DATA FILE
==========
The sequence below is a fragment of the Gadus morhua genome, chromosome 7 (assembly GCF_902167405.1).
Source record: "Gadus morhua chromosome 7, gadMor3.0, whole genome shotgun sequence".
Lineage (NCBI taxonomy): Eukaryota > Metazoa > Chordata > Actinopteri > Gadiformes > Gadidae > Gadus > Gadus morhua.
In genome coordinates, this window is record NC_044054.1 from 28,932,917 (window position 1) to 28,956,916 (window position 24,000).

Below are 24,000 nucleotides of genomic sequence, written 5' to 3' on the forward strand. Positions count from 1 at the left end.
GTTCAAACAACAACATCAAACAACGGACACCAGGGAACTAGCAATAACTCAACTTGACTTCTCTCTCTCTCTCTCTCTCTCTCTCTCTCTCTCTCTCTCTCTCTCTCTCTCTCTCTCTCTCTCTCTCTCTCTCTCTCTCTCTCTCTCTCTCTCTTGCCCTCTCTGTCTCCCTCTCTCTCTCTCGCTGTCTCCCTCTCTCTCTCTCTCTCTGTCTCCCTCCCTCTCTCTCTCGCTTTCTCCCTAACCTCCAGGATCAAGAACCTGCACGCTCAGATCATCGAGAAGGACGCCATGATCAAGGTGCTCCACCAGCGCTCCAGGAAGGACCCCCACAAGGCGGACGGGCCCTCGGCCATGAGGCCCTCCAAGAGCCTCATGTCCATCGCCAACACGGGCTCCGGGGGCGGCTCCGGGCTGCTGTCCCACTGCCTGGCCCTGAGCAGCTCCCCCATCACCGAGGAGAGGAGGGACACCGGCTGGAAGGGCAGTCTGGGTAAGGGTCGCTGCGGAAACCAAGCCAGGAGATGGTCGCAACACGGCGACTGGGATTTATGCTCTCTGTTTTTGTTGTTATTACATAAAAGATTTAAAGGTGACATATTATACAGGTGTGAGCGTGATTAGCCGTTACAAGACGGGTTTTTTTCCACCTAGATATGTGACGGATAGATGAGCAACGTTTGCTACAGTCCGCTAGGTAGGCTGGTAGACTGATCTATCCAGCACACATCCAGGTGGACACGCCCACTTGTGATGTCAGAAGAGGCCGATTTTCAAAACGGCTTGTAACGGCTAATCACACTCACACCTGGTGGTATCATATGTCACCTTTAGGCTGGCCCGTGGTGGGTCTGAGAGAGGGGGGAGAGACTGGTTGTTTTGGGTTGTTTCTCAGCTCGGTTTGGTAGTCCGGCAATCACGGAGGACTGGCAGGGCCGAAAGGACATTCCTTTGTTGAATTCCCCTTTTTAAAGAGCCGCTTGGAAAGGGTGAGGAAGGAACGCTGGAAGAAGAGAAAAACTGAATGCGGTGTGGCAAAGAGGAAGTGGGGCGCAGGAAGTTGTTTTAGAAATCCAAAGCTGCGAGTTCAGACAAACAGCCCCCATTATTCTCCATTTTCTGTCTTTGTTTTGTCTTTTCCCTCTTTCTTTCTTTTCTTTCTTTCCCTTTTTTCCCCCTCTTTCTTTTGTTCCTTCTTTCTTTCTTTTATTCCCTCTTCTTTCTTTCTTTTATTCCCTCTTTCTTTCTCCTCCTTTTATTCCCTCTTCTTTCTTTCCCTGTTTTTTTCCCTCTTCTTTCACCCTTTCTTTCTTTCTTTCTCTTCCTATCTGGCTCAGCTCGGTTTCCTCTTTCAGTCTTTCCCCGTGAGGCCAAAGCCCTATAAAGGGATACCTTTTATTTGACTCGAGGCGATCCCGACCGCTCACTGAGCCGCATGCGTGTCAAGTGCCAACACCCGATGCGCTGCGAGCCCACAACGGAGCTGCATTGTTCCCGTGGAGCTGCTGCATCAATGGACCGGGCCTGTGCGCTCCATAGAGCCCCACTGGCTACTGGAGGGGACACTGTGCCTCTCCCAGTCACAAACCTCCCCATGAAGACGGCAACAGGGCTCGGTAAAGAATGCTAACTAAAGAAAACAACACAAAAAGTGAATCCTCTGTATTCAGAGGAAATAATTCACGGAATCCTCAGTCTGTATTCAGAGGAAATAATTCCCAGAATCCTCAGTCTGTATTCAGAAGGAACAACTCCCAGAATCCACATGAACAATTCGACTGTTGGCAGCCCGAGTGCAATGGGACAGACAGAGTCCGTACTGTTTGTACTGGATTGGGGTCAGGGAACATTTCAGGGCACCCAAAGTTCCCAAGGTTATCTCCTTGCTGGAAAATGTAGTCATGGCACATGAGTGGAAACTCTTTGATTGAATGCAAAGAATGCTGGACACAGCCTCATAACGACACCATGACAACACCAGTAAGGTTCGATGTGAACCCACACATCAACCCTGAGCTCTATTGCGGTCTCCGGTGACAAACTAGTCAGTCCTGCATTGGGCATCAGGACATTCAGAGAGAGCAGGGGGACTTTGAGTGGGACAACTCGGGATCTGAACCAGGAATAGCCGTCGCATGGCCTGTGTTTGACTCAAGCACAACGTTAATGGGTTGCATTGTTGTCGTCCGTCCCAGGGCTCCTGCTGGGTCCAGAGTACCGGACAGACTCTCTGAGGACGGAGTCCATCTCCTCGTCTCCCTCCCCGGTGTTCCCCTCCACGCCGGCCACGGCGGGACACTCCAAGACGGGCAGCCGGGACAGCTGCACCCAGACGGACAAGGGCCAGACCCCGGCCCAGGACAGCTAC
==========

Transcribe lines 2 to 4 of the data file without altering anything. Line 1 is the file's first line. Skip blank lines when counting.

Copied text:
Source record: "Gadus morhua chromosome 7, gadMor3.0, whole genome shotgun sequence".
Lineage (NCBI taxonomy): Eukaryota > Metazoa > Chordata > Actinopteri > Gadiformes > Gadidae > Gadus > Gadus morhua.
In genome coordinates, this window is record NC_044054.1 from 28,932,917 (window position 1) to 28,956,916 (window position 24,000).